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Compensation for landowners if the public is granted right to roam

publication date: Sep 15, 2008
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Landowners must be compensated for any coastal land to which the public is granted a right to roam. That’s the view of Tim Olliff-Lee of national property agents, Strutt & Parker, who was speaking after the House of Commons’ committee for environment, food and rural affairs published its report on the Coastal Access Provisions of the Draft Marine Bill. The report not only recommended that compensation should be paid – potentially to thousands of landowners, farmers and businesses - but also that an independent appeals process be introduced too. The absence of an appeals process was described as a “fundamental weakness” in the committee’s report.

 “We’re delighted and very encouraged to see both recommendations in the committee’s report,” says Mr Olliff-Lee: “They are both eminently sensible and practical suggestions which show that the committee, unlike Natural England, really have listened to the representations that were made to them and learned from the experiences of the Countryside and Rights of Way Act 2000, which granted the public a right of access to land designated as “open country”."

“If the public are now to be granted access to coastal land too then it seems common sense that the principle of an appeal process that eventually worked pretty successfully for the CROW Act must now be incorporated in a revised version of the Marine Bill.” 

The Draft Marine Bill, which was published by the Government in April, outlined plans for the public to have a right of access to a 2,500 mile coastal path running right around the coast of England. But it did not contain proposals for compensation to be paid or for landowners to have a right of appeal against the decision to designate their land, either as part of the path itself or of the so-called “spreading room” – a wider strip designed to allow the public to spread out and play, rest and picnic - that might surround it. Nor did the Outline Scheme published soon after by Natural England, the public body that will be responsible for creating and maintaining the path.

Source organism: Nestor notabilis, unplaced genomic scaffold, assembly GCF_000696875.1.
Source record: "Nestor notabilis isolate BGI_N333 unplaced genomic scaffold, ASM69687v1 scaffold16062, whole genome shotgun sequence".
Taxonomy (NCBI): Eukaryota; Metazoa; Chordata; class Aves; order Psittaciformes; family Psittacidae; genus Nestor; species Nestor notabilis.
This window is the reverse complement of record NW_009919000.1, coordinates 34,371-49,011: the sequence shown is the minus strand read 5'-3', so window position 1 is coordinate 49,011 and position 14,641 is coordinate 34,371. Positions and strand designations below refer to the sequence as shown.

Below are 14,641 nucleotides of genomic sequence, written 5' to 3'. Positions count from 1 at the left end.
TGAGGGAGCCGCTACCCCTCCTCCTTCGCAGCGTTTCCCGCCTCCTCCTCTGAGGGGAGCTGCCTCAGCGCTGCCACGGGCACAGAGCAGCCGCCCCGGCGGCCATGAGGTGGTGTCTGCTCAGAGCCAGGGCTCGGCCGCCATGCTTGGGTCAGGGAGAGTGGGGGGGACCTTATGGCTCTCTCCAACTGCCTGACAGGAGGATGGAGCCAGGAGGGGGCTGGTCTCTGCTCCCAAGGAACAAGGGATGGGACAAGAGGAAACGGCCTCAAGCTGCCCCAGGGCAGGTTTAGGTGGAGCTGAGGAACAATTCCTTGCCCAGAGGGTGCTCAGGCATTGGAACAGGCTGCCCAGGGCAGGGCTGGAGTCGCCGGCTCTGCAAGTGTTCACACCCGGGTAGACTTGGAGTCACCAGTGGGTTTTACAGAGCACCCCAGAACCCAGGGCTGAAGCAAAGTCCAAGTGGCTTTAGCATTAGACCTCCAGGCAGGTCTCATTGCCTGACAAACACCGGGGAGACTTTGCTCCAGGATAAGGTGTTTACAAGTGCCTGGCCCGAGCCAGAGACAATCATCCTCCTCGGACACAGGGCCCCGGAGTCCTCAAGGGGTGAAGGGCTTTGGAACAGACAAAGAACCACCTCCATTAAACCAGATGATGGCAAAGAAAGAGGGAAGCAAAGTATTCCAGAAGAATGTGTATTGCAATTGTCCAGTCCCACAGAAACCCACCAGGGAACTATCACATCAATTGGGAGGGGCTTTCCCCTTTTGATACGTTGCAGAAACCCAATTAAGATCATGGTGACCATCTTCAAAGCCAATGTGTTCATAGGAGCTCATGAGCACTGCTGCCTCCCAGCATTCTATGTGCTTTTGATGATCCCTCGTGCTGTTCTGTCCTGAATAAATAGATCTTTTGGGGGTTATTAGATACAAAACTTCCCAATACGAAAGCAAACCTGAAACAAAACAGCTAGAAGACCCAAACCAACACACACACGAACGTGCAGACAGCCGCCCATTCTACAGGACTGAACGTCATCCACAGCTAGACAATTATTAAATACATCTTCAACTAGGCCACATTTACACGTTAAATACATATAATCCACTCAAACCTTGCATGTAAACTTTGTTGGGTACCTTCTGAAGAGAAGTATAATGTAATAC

“I hope the Government will pay serious heed to the committee’s report and move quickly to incorporate their recommendations, either in a revised Marine Bill or in a new scheme from Natural England.” 

Compensation payments to farmers, Mr Olliff-Lee believes, would be relatively modest. He thinks the biggest pay-outs would go to coastal leisure businesses, such as caravan parks, golf clubs and the owners of private beaches, many of whom will have strong cases for arguing that they face not only a loss of annual income if the coastal path comes across their land but a permanent reduction in the capital value of that land too. 

“But if we learned one thing from the CROW Act, it was that the representations made in the early stages were often overlooked, resulting in over 3,000 landowners having to appeal against having their land designated as “open country” under the CROW Act. In the huge majority of cases that we handled, the landowners successfully avoided having their land designated. Coastal landowners must have the same right to appeal.”